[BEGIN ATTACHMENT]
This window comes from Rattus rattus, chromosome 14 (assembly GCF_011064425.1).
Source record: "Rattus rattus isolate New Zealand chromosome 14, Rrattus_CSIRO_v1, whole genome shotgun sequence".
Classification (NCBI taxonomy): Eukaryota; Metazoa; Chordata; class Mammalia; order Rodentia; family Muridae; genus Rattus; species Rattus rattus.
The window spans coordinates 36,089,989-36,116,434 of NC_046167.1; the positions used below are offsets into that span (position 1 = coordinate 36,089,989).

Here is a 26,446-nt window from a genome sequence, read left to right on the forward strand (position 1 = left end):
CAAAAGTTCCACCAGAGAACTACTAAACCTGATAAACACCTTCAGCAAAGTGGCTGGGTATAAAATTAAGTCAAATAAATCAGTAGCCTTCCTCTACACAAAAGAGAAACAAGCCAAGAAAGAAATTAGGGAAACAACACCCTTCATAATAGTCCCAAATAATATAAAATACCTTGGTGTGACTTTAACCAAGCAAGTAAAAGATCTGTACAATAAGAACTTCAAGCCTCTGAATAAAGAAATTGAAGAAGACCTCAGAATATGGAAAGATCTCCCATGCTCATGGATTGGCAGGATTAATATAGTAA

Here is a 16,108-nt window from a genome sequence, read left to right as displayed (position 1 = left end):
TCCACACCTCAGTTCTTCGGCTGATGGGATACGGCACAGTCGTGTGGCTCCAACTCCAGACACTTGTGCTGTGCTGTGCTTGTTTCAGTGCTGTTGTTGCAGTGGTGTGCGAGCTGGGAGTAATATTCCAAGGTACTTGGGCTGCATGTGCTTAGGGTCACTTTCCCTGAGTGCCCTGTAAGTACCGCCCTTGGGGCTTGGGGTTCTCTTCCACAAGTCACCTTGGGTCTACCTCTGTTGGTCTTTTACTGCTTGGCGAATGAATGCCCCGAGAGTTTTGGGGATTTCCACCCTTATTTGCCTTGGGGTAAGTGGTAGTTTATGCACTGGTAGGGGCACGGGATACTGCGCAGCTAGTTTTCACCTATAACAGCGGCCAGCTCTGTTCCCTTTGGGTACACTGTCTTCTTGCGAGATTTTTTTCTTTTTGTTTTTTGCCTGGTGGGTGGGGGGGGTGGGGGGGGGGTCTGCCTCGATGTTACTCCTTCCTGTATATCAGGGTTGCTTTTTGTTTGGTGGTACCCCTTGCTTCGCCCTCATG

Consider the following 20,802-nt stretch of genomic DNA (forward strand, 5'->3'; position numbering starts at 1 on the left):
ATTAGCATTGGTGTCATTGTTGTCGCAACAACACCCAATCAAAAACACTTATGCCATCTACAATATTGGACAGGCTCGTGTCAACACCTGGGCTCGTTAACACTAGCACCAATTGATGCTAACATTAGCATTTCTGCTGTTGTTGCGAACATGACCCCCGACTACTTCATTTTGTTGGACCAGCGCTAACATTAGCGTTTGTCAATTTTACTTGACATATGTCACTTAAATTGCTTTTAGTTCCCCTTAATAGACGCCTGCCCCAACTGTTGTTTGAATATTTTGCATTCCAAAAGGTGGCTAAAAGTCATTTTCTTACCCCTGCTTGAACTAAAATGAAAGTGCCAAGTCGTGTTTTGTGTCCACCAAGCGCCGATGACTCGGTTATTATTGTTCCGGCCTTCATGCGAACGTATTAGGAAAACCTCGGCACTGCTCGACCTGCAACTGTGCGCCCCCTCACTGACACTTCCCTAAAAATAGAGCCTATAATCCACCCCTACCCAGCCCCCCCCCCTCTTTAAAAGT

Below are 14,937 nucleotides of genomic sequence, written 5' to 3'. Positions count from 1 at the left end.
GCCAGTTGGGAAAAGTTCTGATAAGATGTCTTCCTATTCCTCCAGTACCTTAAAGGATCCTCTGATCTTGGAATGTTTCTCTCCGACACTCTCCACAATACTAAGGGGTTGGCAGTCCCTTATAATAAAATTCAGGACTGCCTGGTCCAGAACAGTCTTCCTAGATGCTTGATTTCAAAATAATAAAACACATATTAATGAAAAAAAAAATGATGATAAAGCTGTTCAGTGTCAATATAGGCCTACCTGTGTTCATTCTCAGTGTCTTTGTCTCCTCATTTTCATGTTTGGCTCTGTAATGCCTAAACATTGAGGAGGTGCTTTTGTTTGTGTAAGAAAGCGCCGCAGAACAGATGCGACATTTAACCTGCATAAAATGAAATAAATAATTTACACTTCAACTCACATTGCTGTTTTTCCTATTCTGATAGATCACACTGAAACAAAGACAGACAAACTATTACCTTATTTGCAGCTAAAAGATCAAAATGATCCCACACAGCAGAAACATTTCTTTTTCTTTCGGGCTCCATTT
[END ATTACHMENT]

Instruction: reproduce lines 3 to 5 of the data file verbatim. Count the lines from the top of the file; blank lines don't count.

Classification (NCBI taxonomy): Eukaryota; Metazoa; Chordata; class Mammalia; order Rodentia; family Muridae; genus Rattus; species Rattus rattus.
The window spans coordinates 36,089,989-36,116,434 of NC_046167.1; the positions used below are offsets into that span (position 1 = coordinate 36,089,989).

Here is a 26,446-nt window from a genome sequence, read left to right on the forward strand (position 1 = left end):